Why you Need to Start Using Reusable Bags for Shopping now!
Tuesday, August 13, 2019 Brenda Griffin
New York Governor, Andrew Cuomo signed into law a statewide ban on single-use plastic bags on Earth Day this year. The ban takes effect in March, 2020.
So, what does the ban mean for New Yorkers and what are our options for getting our groceries home? It means we could all benefit by making the transition to reusable bags now (myself included!).
Here are some plastic bag facts:
- According to Forbes, New Yorkers uses 23 billion bags every year requiring an estimated 12 million barrels of oil used to make them. 50% of plastic bags end up in landfills and waterways, even with plastic bag recycling collections systems in place. Banning bags saves landfill space, reduces costly issues with recycling collection, and keeps them out of the litter environment.
- Onondaga County, where I live, generates 5.6 million pounds of plastic bags annually, from both residential and commercial sources, per Andrew Radin, Onondaga County Resource Recovery Agency Recycling Director.
- Are there any exemptions for plastic bags? Yes, there are situations where it’s ok for retailers to hand out a plastic bag, including: uncooked meat, fish or poultry; bulk items; sliced or prepared foods; a newspaper for delivery; or prescription drugs. There are also exemptions for bags sold in bulk, food storage bags, garment bags, prepackaged bags offered for sale, and bags for carryout orders at restaurants and taverns.
What about paper bags? Here’s what you need to know:
- Paper bags are not banned, however city and counties may elect to charge a 5-cent fee per paper bag. Check with your local governments on the status of this fee as the ban date draws closer.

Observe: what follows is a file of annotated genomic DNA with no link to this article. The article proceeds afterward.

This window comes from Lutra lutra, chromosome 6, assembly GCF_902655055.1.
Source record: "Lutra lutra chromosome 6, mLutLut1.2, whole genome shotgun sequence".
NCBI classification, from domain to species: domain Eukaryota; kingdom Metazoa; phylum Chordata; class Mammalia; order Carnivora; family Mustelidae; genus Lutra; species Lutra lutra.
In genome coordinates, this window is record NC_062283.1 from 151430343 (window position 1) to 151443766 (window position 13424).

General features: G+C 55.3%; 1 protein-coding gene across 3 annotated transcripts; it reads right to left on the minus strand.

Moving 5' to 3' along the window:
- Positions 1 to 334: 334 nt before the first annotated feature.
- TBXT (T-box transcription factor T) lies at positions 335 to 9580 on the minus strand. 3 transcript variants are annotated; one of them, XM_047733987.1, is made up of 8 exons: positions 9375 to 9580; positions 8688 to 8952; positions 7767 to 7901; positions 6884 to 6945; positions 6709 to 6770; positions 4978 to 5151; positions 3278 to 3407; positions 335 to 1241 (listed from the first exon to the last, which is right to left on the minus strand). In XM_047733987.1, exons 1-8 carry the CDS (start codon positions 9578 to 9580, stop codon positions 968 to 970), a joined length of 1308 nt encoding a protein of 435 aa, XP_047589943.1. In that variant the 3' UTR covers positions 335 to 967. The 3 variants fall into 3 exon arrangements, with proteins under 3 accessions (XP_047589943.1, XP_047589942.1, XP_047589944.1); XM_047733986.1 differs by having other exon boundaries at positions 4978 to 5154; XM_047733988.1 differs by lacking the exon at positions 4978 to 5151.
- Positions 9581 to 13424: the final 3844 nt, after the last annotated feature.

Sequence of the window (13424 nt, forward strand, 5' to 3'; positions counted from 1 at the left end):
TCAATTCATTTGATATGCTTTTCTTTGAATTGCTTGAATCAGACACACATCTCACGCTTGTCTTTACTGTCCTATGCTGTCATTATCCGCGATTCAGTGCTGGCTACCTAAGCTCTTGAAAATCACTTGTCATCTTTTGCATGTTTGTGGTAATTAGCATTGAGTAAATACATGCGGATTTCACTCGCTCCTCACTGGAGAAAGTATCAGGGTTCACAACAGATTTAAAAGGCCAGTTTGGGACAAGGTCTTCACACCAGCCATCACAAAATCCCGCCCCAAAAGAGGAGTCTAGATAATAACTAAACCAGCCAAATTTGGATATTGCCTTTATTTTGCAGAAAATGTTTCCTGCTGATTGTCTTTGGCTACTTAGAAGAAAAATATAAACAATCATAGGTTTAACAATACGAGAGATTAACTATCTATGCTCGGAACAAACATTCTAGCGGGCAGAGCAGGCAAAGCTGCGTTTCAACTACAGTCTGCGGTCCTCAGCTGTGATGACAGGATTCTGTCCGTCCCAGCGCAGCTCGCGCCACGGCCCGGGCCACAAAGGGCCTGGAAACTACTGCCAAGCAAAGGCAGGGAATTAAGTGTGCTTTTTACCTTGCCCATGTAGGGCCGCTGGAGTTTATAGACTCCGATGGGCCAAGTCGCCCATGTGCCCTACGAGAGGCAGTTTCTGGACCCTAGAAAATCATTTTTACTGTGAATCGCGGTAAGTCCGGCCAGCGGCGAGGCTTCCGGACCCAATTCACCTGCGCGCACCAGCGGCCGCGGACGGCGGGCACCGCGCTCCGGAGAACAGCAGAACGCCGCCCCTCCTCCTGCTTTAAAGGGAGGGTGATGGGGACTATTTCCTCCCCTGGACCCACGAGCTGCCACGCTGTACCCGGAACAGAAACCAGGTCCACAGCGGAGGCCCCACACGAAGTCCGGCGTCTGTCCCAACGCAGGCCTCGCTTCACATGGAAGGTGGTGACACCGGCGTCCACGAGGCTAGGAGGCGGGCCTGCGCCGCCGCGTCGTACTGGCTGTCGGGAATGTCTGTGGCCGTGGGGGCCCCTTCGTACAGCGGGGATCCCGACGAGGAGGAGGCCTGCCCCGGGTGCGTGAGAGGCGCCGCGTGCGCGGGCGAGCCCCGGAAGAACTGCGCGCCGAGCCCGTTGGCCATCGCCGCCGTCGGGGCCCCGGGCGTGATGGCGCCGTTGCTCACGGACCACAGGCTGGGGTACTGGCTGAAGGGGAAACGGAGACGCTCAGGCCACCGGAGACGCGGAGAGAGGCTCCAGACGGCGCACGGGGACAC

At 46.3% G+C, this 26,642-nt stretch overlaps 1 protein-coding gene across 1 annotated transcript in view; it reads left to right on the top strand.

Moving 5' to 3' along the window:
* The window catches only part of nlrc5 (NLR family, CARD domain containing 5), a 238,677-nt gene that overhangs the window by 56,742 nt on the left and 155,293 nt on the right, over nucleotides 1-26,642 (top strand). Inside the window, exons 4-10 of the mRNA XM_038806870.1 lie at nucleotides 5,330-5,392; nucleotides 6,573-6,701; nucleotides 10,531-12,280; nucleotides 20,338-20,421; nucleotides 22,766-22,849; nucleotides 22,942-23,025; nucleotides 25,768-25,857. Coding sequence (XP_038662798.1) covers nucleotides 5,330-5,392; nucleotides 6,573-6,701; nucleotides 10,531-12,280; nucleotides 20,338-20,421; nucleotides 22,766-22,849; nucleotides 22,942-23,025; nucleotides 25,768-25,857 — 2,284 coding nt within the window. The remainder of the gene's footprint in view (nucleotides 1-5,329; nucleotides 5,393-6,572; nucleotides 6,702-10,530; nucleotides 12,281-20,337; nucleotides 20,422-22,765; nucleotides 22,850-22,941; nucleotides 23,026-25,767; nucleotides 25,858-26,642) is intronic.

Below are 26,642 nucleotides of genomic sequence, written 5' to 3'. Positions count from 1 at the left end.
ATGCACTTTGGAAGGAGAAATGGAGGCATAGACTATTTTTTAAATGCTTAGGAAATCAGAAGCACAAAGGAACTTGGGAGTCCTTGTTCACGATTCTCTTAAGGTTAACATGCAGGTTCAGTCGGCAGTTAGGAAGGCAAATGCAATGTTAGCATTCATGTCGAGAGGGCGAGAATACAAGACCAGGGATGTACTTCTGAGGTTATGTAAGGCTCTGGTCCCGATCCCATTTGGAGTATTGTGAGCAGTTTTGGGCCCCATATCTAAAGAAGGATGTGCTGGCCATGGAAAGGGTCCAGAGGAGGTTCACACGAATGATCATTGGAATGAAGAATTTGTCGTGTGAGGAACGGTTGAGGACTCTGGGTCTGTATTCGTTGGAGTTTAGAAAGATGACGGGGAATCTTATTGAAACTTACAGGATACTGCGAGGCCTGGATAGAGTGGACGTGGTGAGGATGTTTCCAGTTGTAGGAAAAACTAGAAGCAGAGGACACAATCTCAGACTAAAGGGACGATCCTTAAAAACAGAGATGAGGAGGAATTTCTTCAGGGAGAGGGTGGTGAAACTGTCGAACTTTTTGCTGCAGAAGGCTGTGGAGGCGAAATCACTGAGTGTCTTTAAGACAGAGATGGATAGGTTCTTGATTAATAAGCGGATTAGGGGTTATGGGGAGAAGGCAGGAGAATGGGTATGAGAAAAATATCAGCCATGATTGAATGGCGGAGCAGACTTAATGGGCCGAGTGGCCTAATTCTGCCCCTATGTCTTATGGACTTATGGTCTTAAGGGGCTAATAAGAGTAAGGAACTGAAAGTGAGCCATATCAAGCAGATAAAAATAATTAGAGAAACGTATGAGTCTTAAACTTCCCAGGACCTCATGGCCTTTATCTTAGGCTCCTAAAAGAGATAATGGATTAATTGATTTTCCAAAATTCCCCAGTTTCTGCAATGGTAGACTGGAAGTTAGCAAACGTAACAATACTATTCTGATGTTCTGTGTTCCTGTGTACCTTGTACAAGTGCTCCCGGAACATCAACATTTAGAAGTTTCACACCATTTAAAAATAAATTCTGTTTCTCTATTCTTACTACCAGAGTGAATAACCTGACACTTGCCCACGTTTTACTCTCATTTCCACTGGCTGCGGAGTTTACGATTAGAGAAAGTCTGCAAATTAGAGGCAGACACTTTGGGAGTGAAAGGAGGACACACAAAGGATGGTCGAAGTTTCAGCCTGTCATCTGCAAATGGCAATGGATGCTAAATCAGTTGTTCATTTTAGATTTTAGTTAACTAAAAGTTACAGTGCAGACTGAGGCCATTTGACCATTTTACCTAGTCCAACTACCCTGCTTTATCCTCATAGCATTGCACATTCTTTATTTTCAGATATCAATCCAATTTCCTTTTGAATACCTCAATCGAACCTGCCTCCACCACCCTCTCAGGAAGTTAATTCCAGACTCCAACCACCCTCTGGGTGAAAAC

- Who gets the fee? Local governments get 2 cents and the state’s Environmental Protection Fund receives the other 3 cents.
- Why charge a fee? Charging fees leads to improved buyer habits. For example, when Suffolk County Long Island imposed a 5-cent fee on both plastic and paper bags in January 2018, grocery stores reported an 80% drop in use of bags at check out during the first 6 months of their program. So, a fee on paper bags would also lead to reduced paper waste.
- Isn’t paper an environmentally improved choice for bags? Not when you look at the big picture. According to the New York State Plastic Bag Task Force Final Report, “When researching paper bags, it was found that paper bags require a significant quantity of water to produce and take up more space than single-use plastic bags during shipping. Due to the increased energy required for both the production and transportation of paper bags, they have been found to have a greater carbon footprint than single-use plastic bags. Many municipalities report an increase in paper bag use after plastic bag bans go into effect. This is important to consider due to the amount of water required to produce paper bags.” The full task report can be found here: https://www.dec.ny.gov/docs/materials_minerals_pdf/dplasticbagreport2017.pdf
- “A plastic bag ban that doesn’t also address the use of paper bags is not a sustainable solution,” said Evelyn Ingram, a spokeswoman for Wegmans, in an email to Syracuse.com. “It takes seven tractor trailers to transport the same number of paper bags as plastic bags carried by one tractor trailer.”
So, what’s the bottom line?
Get ready for change if you are accustomed to using plastic bags regularly. The easiest way to adapt is to stock up on reusable bags. Most stores sell them for 99 cents. Make a practice of having a stash of them in your car. That way, you will always have them at the ready.
Yes, you can certainly make the switch to paper bags and call it a day. That said, you will then need to be mindful to recycle them in your bin. Since they may not be as sturdy as reusable bags, you may need more of them to get your groceries home. At the end of the day, it’s best to generate less. We all win when we reduce first, then recycle.
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